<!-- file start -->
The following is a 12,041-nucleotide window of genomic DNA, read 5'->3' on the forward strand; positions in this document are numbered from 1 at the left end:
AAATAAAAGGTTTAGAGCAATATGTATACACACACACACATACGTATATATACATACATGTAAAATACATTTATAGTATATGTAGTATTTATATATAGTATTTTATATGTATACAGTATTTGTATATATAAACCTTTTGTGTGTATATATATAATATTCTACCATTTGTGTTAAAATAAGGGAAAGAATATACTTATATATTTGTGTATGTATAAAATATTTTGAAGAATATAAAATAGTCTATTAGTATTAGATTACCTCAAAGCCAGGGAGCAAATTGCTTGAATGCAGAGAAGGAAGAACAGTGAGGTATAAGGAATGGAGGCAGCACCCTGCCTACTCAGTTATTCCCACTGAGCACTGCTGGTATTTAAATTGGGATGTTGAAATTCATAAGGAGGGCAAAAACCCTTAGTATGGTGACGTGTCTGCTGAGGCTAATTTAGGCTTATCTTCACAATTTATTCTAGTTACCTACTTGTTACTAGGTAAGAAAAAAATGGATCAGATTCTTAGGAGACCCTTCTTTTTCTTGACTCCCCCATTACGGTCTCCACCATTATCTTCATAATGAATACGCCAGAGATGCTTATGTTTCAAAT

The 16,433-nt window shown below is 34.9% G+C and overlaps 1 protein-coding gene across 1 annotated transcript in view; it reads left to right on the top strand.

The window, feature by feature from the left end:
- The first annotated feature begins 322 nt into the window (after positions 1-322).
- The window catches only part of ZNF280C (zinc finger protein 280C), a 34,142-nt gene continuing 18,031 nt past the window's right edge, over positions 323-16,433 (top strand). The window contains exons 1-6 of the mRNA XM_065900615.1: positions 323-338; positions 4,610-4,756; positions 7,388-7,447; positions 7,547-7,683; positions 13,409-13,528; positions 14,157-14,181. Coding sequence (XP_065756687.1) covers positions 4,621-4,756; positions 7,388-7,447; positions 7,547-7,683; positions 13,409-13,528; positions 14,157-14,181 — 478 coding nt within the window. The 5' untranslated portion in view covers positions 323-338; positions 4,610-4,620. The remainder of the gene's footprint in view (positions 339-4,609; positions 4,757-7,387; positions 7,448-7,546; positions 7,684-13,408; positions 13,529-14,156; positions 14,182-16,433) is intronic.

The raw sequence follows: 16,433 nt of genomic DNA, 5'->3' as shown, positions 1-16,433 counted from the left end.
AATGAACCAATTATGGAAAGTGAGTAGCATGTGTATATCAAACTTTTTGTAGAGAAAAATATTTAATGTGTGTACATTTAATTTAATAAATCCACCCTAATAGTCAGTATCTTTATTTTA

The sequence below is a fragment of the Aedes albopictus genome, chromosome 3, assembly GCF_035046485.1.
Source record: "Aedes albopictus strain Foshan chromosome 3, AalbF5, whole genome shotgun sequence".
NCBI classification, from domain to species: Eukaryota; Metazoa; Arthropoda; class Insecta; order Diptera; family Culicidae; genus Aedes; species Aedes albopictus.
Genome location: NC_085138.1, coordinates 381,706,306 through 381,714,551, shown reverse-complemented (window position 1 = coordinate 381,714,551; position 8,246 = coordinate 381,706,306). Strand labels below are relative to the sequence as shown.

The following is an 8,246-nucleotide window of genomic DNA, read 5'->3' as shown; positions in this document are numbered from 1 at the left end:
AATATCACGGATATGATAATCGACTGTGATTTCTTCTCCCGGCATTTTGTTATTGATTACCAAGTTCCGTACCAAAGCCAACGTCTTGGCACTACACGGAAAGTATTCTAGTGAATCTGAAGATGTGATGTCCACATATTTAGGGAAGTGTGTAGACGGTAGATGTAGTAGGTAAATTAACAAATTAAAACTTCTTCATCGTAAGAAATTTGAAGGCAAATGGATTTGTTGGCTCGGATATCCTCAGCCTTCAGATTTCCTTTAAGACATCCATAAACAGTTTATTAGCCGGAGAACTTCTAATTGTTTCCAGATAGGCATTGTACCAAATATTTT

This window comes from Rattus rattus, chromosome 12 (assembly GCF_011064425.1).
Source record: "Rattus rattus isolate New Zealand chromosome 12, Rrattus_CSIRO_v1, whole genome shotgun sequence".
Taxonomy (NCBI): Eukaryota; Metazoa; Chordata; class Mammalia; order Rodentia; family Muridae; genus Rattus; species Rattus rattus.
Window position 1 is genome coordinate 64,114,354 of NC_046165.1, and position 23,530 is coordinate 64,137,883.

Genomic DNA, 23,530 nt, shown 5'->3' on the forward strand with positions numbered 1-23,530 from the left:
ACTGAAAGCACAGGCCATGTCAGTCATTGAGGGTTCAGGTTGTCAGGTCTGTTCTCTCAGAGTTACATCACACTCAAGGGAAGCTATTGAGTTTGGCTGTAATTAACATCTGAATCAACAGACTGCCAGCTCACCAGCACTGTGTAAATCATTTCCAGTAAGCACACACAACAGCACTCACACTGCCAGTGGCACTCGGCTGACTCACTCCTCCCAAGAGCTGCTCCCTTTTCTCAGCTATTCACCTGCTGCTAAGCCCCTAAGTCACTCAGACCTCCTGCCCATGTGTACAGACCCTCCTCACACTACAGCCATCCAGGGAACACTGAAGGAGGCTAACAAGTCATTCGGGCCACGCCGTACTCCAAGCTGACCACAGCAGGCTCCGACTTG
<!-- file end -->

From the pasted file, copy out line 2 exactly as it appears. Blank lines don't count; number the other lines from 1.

AAATAAAAGGTTTAGAGCAATATGTATACACACACACACATACGTATATATACATACATGTAAAATACATTTATAGTATATGTAGTATTTATATATAGTATTTTATATGTATACAGTATTTGTATATATAAACCTTTTGTGTGTATATATATAATATTCTACCATTTGTGTTAAAATAAGGGAAAGAATATACTTATATATTTGTGTATGTATAAAATATTTTGAAGAATATAAAATAGTCTATTAGTATTAGATTACCTCAAAGCCAGGGAGCAAATTGCTTGAATGCAGAGAAGGAAGAACAGTGAGGTATAAGGAATGGAGGCAGCACCCTGCCTACTCAGTTATTCCCACTGAGCACTGCTGGTATTTAAATTGGGATGTTGAAATTCATAAGGAGGGCAAAAACCCTTAGTATGGTGACGTGTCTGCTGAGGCTAATTTAGGCTTATCTTCACAATTTATTCTAGTTACCTACTTGTTACTAGGTAAGAAAAAAATGGATCAGATTCTTAGGAGACCCTTCTTTTTCTTGACTCCCCCATTACGGTCTCCACCATTATCTTCATAATGAATACGCCAGAGATGCTTATGTTTCAAAT